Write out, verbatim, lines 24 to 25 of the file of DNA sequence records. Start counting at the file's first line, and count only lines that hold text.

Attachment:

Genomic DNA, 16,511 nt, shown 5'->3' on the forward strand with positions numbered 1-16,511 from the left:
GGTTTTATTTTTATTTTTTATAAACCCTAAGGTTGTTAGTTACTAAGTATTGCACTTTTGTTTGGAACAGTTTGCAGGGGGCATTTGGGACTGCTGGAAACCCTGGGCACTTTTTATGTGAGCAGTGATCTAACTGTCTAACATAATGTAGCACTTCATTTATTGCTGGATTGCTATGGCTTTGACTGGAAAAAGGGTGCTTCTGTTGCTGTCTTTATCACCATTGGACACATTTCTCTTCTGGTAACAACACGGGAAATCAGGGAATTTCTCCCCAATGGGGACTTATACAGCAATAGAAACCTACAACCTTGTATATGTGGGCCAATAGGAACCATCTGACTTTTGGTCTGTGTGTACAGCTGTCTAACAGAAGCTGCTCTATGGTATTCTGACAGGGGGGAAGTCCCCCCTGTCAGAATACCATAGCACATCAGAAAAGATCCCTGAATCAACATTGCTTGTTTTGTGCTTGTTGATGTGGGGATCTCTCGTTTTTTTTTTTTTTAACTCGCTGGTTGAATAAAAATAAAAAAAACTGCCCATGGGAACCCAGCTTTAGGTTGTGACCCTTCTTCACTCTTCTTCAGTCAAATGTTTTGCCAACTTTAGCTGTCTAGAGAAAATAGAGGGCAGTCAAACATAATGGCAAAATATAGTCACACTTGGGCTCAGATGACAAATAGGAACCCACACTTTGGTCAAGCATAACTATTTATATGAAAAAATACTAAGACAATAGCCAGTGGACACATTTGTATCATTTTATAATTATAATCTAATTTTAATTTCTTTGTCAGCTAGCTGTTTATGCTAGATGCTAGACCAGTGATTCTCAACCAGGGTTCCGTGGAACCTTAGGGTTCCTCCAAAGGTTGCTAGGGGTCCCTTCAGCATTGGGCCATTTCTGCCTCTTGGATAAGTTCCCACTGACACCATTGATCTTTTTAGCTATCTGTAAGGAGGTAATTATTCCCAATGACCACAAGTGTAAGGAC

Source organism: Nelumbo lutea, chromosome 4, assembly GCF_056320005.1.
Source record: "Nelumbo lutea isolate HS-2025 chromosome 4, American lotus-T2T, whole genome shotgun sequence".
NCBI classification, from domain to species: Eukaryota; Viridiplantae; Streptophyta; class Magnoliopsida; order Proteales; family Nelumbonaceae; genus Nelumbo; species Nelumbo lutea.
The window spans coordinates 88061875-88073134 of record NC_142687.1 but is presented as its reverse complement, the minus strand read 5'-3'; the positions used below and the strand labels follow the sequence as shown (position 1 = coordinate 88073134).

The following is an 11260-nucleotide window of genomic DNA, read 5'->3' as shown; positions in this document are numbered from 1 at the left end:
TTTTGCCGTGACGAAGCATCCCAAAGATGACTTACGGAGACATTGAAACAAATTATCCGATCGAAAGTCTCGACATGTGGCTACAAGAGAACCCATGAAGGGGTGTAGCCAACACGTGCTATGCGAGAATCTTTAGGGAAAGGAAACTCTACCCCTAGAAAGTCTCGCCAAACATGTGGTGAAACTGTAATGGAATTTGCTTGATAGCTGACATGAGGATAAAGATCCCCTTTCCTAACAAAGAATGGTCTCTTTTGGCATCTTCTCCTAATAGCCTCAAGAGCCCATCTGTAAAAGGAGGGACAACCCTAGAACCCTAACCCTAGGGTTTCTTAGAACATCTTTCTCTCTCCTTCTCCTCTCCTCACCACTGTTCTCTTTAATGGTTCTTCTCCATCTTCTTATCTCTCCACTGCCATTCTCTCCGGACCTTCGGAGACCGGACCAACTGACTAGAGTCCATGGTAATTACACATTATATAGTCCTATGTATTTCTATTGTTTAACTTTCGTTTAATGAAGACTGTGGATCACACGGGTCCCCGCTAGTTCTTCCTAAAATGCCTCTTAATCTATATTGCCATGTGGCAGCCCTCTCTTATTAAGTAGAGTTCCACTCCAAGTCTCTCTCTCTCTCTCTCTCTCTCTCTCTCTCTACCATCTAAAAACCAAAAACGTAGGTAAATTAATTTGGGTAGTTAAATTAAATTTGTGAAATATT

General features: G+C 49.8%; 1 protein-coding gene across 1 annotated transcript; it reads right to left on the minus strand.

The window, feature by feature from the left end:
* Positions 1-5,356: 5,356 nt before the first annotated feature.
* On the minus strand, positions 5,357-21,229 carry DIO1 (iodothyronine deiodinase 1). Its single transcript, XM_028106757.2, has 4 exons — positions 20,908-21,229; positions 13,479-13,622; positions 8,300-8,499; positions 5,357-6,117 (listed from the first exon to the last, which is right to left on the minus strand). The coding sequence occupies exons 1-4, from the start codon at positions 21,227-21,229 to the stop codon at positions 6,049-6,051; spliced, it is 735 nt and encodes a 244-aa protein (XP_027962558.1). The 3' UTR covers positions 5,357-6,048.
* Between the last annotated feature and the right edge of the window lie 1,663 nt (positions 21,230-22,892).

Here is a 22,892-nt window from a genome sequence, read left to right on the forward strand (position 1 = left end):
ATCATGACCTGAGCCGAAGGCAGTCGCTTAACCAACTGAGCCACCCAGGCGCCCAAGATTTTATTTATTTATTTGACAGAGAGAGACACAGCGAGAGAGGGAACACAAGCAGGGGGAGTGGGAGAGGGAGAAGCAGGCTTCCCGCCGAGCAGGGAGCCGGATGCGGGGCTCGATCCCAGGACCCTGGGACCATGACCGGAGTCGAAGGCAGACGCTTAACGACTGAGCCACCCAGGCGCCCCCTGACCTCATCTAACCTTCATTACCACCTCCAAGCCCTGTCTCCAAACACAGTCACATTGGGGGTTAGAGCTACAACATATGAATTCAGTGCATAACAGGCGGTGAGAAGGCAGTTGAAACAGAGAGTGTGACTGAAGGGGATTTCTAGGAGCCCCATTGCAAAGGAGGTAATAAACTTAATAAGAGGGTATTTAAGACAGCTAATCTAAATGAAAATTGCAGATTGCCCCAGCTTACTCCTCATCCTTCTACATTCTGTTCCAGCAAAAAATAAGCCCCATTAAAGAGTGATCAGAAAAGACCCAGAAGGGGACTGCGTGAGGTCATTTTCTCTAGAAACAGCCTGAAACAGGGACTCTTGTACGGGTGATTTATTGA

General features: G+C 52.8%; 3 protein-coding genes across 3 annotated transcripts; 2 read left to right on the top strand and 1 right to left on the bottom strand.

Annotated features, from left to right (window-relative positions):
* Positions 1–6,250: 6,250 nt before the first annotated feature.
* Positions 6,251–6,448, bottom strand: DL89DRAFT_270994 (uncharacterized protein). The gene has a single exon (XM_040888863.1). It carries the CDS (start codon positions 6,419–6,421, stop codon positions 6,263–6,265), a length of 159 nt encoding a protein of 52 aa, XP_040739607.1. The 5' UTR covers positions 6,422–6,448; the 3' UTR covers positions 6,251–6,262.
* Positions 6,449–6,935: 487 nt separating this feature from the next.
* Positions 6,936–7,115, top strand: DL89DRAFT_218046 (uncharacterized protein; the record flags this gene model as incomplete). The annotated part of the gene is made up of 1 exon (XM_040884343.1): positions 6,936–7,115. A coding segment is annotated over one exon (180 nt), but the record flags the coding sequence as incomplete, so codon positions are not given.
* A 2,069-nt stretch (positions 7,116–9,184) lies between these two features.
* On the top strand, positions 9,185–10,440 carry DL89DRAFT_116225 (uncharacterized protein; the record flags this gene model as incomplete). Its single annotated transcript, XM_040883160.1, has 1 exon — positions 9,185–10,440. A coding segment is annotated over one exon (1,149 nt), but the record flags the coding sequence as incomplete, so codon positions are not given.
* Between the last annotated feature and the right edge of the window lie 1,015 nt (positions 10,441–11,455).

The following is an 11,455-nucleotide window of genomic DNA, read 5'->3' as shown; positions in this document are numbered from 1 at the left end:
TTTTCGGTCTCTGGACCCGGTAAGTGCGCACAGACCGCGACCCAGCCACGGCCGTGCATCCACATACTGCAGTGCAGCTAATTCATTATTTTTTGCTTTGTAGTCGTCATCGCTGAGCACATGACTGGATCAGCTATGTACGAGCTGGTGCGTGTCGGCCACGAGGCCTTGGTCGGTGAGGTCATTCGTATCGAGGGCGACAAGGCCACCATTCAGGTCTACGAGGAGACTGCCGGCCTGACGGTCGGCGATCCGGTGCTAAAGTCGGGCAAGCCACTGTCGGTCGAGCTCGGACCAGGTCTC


* Between the last annotated feature and the right edge of the window lie 1,015 nt (positions 10,441–11,455).

The following is an 11,455-nucleotide window of genomic DNA, read 5'->3' as shown; positions in this document are numbered from 1 at the left end: